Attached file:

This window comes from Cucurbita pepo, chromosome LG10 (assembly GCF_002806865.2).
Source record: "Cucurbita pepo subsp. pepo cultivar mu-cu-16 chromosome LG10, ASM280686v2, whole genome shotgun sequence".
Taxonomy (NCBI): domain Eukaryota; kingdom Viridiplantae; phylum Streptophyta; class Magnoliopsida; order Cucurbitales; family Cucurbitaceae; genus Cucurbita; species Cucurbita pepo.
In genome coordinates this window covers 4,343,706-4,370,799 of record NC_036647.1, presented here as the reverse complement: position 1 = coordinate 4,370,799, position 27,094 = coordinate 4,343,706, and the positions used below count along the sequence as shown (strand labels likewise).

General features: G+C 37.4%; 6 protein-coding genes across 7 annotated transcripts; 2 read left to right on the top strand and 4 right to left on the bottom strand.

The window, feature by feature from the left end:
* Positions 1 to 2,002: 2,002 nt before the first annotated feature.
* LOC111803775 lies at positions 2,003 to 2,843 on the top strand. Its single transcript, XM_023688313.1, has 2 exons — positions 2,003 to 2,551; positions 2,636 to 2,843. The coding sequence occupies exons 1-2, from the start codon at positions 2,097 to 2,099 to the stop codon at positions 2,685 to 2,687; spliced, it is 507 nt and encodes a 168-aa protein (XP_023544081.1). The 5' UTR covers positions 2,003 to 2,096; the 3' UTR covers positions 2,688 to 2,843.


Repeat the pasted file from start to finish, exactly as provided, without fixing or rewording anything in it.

This window comes from Cucurbita pepo, chromosome LG10 (assembly GCF_002806865.2).
Source record: "Cucurbita pepo subsp. pepo cultivar mu-cu-16 chromosome LG10, ASM280686v2, whole genome shotgun sequence".
Taxonomy (NCBI): domain Eukaryota; kingdom Viridiplantae; phylum Streptophyta; class Magnoliopsida; order Cucurbitales; family Cucurbitaceae; genus Cucurbita; species Cucurbita pepo.
In genome coordinates this window covers 4,343,706-4,370,799 of record NC_036647.1, presented here as the reverse complement: position 1 = coordinate 4,370,799, position 27,094 = coordinate 4,343,706, and the positions used below count along the sequence as shown (strand labels likewise).

General features: G+C 37.4%; 6 protein-coding genes across 7 annotated transcripts; 2 read left to right on the top strand and 4 right to left on the bottom strand.

The window, feature by feature from the left end:
* Positions 1 to 2,002: 2,002 nt before the first annotated feature.
* LOC111803775 lies at positions 2,003 to 2,843 on the top strand. Its single transcript, XM_023688313.1, has 2 exons — positions 2,003 to 2,551; positions 2,636 to 2,843. The coding sequence occupies exons 1-2, from the start codon at positions 2,097 to 2,099 to the stop codon at positions 2,685 to 2,687; spliced, it is 507 nt and encodes a 168-aa protein (XP_023544081.1). The 5' UTR covers positions 2,003 to 2,096; the 3' UTR covers positions 2,688 to 2,843.